Former Labour leader Michael Foot has added to the tributes to Gwynfor Evans, Plaid Cymru's first MP, as details of his funeral were announced.
The veteran Welsh language campaigner and former Plaid Cymru president died on Thursday aged 92.
Mr Foot, 91, said: "He was the best ever advocate for decent Welsh nationalism. He put the case better than anyone I knew".
The funeral will be on Wednesday at Seion Chapel, Aberystwyth at 1330 BST.
Mr Foot, who was MP for Ebbw Vale and then Blaenau Gwent from 1960-92, campaigned unsuccessfully with Mr Evans for Welsh devolution in 1979.
He said: "I was so sorry that we were unable to carry through the devolution vote in 1979 but at the time I was given consolation by his great Welsh humour.
"I'm so sorry he's no longer with us".
Michael Foot was a political contemporary of Mr Evans
Politicians from all parties in Wales were quick to pay tribute to Mr Evans following his death on Thursday morning after a long illness.
His passing was also marked in the Scottish Parliament, on the same day as the Gaelic Language Bill was being passed, which gave Scots Gaelic "equal respect" with English.
Scottish National Party MSP Fiona Hyslop said he had played a "vital role" in campaigning for Gaelic.
The Archbishop of Wales, Dr Barry Morgan, praised Mr Evans, a committed Christian and pacifist, for his "significant contribution" to Welsh life.
"Gwynfor Evans did as much as anyone to shape the political, religious and civil life of Wales during the twentieth century," he said.
"Underpinning his whole life was a commitment not just to pacifism but also, above all else, to the cause of Christ's gospel.
Gwynfor Evans was Plaid Cymru president for 36 years
"He lived out those principles in his everyday life and particularly in his dealings with his fellow humans.
"As the title of one his books suggests, Gwynfor Evans never stopped 'Fighting for Wales,' but his fight was always gentlemanly and courteous, but determined - traits which are not always evident in today's political landscape."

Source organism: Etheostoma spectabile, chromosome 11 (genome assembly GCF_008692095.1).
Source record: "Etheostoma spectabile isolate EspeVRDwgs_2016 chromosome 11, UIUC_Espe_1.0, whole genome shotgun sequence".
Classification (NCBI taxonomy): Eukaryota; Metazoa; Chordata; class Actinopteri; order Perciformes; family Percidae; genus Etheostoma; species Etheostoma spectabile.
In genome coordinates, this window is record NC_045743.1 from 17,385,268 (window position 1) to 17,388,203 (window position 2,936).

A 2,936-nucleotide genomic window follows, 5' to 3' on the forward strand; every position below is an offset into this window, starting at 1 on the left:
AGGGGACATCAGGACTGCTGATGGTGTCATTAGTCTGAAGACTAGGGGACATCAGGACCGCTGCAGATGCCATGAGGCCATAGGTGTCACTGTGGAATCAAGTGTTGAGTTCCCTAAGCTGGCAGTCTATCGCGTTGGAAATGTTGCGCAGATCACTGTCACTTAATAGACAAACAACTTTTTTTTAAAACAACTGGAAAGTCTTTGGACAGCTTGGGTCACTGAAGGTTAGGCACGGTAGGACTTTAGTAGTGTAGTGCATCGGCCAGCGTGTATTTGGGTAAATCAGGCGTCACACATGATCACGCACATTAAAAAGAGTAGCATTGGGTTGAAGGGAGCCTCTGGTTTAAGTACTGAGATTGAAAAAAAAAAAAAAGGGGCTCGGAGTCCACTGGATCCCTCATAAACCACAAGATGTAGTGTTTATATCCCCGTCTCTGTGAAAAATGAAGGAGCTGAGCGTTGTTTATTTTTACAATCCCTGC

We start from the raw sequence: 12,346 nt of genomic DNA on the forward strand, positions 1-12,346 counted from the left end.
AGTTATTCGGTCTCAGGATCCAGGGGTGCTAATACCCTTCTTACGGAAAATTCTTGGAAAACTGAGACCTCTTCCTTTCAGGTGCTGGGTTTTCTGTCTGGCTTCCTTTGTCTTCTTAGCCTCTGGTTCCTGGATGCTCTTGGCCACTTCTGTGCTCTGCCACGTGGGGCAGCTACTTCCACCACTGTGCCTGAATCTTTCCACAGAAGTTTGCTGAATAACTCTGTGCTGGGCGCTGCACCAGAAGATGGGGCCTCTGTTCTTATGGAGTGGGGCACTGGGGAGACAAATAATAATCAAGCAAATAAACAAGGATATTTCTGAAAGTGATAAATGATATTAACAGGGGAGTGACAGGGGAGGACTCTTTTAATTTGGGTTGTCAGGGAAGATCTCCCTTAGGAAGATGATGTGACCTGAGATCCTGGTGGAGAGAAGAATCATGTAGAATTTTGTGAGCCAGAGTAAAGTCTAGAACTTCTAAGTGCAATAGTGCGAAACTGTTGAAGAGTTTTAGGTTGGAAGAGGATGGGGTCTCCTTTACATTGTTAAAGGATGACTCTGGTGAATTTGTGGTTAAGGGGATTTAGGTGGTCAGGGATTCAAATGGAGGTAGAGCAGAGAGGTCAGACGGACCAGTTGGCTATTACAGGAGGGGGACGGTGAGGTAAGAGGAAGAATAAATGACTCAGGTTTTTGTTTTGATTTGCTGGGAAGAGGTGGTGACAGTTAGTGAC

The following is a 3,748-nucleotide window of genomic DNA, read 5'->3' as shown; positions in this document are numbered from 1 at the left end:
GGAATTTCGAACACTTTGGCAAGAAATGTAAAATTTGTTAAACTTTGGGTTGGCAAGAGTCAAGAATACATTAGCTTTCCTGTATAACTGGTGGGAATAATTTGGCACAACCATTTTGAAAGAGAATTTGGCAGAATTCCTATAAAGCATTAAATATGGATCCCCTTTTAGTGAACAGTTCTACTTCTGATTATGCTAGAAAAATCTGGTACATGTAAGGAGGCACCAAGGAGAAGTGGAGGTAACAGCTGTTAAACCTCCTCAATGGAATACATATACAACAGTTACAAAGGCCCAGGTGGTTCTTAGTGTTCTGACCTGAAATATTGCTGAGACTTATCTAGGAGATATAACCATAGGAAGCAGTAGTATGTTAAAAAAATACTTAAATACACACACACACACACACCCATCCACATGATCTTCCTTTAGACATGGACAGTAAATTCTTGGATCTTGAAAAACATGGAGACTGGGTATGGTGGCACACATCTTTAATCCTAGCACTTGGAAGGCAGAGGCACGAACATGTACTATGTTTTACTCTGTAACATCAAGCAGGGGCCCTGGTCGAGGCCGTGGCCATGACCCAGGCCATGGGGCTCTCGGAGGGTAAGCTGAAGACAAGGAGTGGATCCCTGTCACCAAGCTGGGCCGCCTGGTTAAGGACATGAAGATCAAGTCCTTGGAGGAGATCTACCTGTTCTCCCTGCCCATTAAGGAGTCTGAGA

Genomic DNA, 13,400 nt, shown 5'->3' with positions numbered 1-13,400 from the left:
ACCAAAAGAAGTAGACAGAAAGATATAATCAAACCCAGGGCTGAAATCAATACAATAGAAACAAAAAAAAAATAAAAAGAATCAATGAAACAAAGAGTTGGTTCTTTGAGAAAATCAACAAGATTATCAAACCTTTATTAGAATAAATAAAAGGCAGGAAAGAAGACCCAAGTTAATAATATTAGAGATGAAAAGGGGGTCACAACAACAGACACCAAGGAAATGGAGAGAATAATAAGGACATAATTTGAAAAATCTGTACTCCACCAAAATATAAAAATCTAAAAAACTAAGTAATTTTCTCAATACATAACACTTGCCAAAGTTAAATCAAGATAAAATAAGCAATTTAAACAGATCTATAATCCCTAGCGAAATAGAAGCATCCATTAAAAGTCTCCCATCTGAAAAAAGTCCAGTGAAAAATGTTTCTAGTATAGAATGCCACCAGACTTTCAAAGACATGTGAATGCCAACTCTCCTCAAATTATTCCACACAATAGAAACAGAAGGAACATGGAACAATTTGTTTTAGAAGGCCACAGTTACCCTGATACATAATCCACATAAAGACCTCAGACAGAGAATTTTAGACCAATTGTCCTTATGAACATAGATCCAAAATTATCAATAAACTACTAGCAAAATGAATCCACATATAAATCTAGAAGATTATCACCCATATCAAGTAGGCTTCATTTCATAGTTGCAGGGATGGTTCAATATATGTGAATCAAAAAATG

Welsh historian Lord Kenneth O Morgan called Mr Evans a man of "great significance, great dignity, great distinction".
"He was a cultural nationalist primarily. He began by affirming the Welsh culture and Welsh language... but he was able to broaden its appeal," he added.
Former Plaid Cymru MP and AM, Cynog Dafis, said of his former party president: "I believed very strongly there was no use in making enemies.
"What you had to do was tread the common ground between you and the person you were addressing - and the common ground was Wales.
"What Gwynfor did was lead the party through the transition from being a smaller cultural group to being a political party, and he had the moral authority to do that.
"He was determined that Plaid Cymru must embrace the whole of the nation [including English-speaking Wales]."
Gwynfor Evans was born in Barry, south Wales, in 1912, but spent most of his life in Llangadog, Carmarthenshire.
Educated at the University of Wales, Aberystwyth, and then St John's College Oxford, he established a branch of Plaid Cymru while he was a student.
In the 1950s, he fought but failed to establish a parliament for Wales. There was further defeat in his campaign to prevent Liverpool City Council flooding the Welsh-speaking Tryweryn valley near Bala to create a reservoir.
In July 1966, he won the by-election in Carmarthen, called following the death of Labour MP, Dame Megan Lloyd George, the daughter of former Prime Minister David Lloyd George.
Three years later, Mr Evans lost his seat to Labour, but he returned to Westminster in 1974 and remained there until 1979.
He began a hunger strike in 1980, saying he would fast to death if the then Conservative government would not agree to found a Welsh language television station. S4C was set up in 1982.
He wrote a number of books in both Welsh and English about Wales, his latest in 2001, Cymru o Hud in Welsh and Eternal Wales in English.